Again, I like the idea of the integrated connector, I just see an issue with replacing an element vs the whole thing. If the integrated L6 was a serviceable part, that would be a no-brainer. Maybe I can do a "Kal" thing and integrate it.
I went with 1.5" TC because I perceive there is a greater selection and better inventory of things that fit 1.5" over the 2.0". And 1.5" accesories seem to be less expensive.

Of course, the choice is yours.

I prefer the 220 vac blades potted into place. Either it works when you get or it doesn't. Epoxy filled, it is well insulated and I do not worry about mechanical failure or things coming loose. Another, but that is just me.
 

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So you pot them in place yourself? Care to share more?
I got mine from brewhardware. The blades look like the plug end of an L6 30 220 vac extension chord. Intead of rubber or plastic, the body looks to be resin epoxy.

The socket & plug mate flat surface to flat surface. There is the possibilty of liquid dribbling into the crack.

If I start to worry, i can make some sort of splash guard and prevent liquid from getting into the crack between the two connectors.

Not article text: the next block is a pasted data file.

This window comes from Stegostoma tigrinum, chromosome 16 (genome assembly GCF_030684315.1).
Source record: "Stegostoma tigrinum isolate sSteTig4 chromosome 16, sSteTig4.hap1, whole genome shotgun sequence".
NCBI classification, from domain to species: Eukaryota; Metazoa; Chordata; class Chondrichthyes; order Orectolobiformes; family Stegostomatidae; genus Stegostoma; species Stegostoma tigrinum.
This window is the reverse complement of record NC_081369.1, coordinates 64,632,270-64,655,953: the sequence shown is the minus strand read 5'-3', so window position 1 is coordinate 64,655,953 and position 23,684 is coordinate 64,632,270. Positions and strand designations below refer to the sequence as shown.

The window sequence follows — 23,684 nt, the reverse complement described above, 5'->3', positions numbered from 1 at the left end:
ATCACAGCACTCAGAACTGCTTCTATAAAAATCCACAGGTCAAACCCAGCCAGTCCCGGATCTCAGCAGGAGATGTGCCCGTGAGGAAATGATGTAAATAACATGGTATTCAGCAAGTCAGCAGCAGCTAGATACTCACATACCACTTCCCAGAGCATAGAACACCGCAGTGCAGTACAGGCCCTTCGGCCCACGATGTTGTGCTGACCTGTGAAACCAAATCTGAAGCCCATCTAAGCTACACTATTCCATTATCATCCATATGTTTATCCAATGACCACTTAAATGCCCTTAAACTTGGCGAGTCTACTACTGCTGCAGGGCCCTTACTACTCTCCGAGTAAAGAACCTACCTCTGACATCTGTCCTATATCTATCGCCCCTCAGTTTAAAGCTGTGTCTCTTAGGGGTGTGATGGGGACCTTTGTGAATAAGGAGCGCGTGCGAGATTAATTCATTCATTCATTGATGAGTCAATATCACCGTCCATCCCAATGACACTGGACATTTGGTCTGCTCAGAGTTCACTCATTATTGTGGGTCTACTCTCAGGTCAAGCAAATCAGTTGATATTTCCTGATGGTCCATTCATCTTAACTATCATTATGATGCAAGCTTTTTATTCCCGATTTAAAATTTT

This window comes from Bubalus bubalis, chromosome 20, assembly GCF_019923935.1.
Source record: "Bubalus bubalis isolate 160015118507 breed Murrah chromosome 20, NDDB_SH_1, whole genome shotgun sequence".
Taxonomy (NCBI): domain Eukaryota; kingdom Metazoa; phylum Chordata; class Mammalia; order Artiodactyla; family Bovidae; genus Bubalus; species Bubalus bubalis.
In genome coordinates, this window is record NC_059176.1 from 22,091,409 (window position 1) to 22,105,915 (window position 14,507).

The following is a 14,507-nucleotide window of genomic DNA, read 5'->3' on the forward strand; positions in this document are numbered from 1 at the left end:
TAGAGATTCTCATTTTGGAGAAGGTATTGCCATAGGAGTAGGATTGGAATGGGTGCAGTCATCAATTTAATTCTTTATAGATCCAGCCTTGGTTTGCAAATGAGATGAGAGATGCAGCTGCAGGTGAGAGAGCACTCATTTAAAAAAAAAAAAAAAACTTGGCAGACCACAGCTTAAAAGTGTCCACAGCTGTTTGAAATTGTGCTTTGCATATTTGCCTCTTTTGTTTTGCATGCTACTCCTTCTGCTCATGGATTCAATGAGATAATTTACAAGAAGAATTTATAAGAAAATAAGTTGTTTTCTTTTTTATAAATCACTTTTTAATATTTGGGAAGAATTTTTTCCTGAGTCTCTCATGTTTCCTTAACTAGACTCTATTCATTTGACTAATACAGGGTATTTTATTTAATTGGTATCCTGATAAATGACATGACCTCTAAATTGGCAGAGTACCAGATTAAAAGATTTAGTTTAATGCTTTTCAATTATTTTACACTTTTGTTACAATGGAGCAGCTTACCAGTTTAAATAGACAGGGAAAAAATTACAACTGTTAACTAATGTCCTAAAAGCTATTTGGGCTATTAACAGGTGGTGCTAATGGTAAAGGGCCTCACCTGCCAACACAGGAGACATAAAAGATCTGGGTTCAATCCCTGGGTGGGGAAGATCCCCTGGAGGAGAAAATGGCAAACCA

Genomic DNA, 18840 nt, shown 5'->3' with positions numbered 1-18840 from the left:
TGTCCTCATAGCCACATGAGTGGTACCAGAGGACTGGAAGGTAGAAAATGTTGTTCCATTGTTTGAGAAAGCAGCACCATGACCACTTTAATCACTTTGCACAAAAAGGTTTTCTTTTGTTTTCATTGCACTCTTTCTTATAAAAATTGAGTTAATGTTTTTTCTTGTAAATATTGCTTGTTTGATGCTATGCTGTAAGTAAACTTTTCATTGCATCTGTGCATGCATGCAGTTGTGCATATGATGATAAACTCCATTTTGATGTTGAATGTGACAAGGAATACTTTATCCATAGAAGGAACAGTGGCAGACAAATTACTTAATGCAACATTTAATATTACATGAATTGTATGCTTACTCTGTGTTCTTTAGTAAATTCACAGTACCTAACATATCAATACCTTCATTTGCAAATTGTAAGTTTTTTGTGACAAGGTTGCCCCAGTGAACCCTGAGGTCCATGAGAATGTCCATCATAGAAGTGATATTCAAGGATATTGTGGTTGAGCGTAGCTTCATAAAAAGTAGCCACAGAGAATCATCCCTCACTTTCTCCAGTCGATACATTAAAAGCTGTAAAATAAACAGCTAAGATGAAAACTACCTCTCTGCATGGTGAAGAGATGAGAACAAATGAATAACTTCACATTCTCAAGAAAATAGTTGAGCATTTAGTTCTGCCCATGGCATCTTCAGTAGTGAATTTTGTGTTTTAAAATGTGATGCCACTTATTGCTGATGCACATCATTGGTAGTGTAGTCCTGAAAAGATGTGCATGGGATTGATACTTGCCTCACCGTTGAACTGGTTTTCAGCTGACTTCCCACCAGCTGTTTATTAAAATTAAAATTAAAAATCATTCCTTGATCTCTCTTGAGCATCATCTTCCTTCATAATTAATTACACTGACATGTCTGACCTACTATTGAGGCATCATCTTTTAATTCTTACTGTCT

Maybe Bobby can provide a close up photo of the power plug end of his 5500 watt ripple end. He might cover the details in his video.

I could not be happier that I chose the 1.5" TC + integrated plug ripple element combination over all the alternatives.

I have a 5 foot L6-30 extension cord and a 10 foot cord. I can place my Brewcommander 5 or 10 from my power and use the other cord for the element.
 

RufusBrewer

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I am trying real hard to stay away from too much DIY. I am a compulsive tinkerer. If I can tweak and futz with something, I will. This one reason I went with a Brewcommander, not much to adjust, mif or tweak.

That is until some enterprising code writer offers up an aftermarket BC gui upgrade.
 
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LBussy

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I appreciate everyone's thoughts on this thread.

I am going with the 2" TC, simply because I have other TC fittings and parts and pieces and it makes sense not to add a third size even if it's a couple of bucks cheaper. There's going to be some interop between this and a tangential project where 2" is to be used.